Reflection for Sunday – July 16 2018

Readings: Amos 7: 12-15; Ephesians 1:3-14, or, 1: 3-10; Mark 6: 7-13
Click here to download a PDF of this homily.
Preacher: Gloria Ulterino

Snapshots! So many snapshots these days of weddings … graduations from what has been … commencement promises of what is yet to be. Just recently my daughter had snapshots of her son, from infancy to graduation. At the conclusion she wrote, “You look around for your little boy and he’s not there. In his place stands a grown man.” Ah, yes, we know it well! Out of so many snapshots the big picture emerges.

Today’s Gospel story is a snapshot. Of mission. Of Jesus sending out the twelve to preach repentance—just like him. And to heal the demons of his day—just like him. Go! Take nothing to distract you from the mission.

Will it be easy? No! Rejection might be just around the corner. Indeed, Jesus has just been rejected by his hometown folks and family. But, he urges, go anyway. With support, two by two, for the Cross always looms. Just go, with God’s longing, yearning, and desire for human hearts burning deep within. For maybe that profound longing of God can strike a chord in those to whom we are sent: a yearning for kindness … justice … and peace. In the poetic song of the Psalmist today: “Lord, let us see your kindness.”

Yes, today we’re given a snapshot … and also the Big Picture, as found in Ephesians. The picture of God’s ever living, ever passionate dream for the unfolding of Jesus’ mission snapshot. Not just in Jesus’ day, but in every day ever since, down to the present. Down to us, the twelve of today, the Church marked with Christ’s Cross and Spirit, in Baptism. Down to our being sent at the end of every Mass, having been fed by God’s Word and nourished with Christ’s Body and Blood. “Go. You are sent forth!” Just go, whether easy or not. Go anyway. For we are being sent, just like the Twelve, with God’s longing for human hearts burning in our very souls.

But we might say, who am I to be sent? I’m not big. I’m not important. How can I go? Even with others? My Uncle Joe, my godfather, might have an answer for that. He returned home to his wife and son from fighting in the Pacific in World War II and before long became an alcoholic. Probably a victim of PTSD, though nobody had the words for it in those days.

But he and his wife had six more children, whom he supported as a shoe salesman. It took a few years, but one day recovery found him. Partly inspired by a priest he came to know well, a Jesus person. Not only did my uncle remain in recovery, but he helped heal so many others suffering from this demon of alcoholism. At his funeral, my cousin told me that literally hundreds came up to the family with words like these: “You’ll never know how he helped save my life.”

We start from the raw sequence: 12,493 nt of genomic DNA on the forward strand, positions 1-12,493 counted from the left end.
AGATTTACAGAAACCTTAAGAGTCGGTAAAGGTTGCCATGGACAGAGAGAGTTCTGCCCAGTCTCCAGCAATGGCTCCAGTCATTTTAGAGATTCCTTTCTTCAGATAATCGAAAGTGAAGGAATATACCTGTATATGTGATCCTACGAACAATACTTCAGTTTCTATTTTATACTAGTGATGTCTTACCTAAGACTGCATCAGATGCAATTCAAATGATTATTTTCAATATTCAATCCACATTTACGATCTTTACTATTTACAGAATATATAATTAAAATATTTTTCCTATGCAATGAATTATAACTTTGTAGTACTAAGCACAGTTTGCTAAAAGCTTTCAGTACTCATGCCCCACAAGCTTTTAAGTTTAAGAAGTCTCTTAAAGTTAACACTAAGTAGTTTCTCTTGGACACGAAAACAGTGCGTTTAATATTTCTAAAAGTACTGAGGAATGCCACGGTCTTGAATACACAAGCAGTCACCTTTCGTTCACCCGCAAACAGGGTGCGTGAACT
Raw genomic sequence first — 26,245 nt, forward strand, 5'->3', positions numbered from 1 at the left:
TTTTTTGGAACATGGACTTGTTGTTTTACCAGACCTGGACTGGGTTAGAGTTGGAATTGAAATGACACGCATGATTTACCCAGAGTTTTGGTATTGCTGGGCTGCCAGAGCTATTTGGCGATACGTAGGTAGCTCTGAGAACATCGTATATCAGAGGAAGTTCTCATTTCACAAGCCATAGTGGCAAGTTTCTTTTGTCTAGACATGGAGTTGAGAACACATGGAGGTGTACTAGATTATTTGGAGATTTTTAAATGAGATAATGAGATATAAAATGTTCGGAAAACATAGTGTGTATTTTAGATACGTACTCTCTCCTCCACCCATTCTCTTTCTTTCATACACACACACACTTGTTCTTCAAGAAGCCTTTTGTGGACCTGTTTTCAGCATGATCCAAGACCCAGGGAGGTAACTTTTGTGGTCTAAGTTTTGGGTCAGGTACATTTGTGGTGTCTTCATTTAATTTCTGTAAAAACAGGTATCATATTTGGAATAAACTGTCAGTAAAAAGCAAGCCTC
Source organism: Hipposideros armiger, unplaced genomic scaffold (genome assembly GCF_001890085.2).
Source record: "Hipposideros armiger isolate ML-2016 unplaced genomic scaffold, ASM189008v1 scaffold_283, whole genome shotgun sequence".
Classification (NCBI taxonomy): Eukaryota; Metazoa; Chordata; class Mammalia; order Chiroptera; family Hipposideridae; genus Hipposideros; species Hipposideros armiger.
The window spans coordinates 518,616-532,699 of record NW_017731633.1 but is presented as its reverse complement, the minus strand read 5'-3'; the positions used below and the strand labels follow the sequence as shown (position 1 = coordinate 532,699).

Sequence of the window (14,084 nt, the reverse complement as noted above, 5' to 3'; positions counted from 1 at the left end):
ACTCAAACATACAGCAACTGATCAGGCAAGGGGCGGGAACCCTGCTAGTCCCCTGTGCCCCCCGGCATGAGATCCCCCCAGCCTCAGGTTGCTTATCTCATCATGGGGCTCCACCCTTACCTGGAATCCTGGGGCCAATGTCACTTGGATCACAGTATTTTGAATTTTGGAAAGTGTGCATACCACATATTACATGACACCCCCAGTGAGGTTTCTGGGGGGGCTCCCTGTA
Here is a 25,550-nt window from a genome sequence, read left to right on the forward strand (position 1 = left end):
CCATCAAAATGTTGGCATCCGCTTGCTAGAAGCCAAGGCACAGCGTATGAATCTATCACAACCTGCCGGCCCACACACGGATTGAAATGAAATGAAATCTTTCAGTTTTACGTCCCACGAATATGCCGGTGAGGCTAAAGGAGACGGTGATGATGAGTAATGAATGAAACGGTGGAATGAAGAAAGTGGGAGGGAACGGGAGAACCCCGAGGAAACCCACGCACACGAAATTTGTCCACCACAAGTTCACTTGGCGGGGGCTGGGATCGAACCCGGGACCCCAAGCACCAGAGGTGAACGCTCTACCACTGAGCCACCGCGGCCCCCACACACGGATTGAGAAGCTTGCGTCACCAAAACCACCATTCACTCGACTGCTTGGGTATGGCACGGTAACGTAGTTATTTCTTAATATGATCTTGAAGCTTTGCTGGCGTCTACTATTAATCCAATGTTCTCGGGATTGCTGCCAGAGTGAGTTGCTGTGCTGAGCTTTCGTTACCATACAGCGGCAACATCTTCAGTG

For my uncle had discovered and lived out the only path to recovery. Reliance, one day at a time, on the power of God. Not a showy, fireworks kind of power. But a power rooted in vulnerability and weakness. The power of Pure Love. The power that never, ever, forces itself on any of us, but rather waits on us, longs for us, heals us from inside out when we’re ready. From shame to all our possibilities. The power of the Cross.

Go, you are sent forth. Yes, we are sent forth. And the demons lurk everywhere today. Personally. Communally, in Church. Communally, in our nation. We can name them, can’t we? We can name the lies of separating out others from ourselves by name-calling and bullying.

Lies, that we are different from one another. Better than others. Lies that we need to build walls to keep others out, rather than build bridges of connection and possible understanding. Lies that violence is the answer to our troubles, that more guns will solve our problems. Lies that returning hatred with more hatred will work. No! On the contrary, we are sent like Jesus. To preach his good news of repentance, of turning our insides over to God, little by little, with intention and discipline, that we might become more and more the mind and heart of Jesus. That we might intentionally live into and embrace his Cross, rather than run away from it out of fear. That we might thereby become ever more compassionate, profoundly caring of human needs at our doorstep rather than indifferent to them. That we might respond to them in our own unique, little way. That we—the Church together—might become a field hospital of healing in our world, as Pope Francis would say.

Consider, then, a present day snapshot of ourselves. What do we see? Who looks back at us? How about the big picture? Where do we fit? Where are we headed? Are we willing to risk being sent forth into our Church and our world for the sake of healing and wholeness? Are we willing to commit to God’s vulnerable power of Pure Love?

Gloria Ulterino
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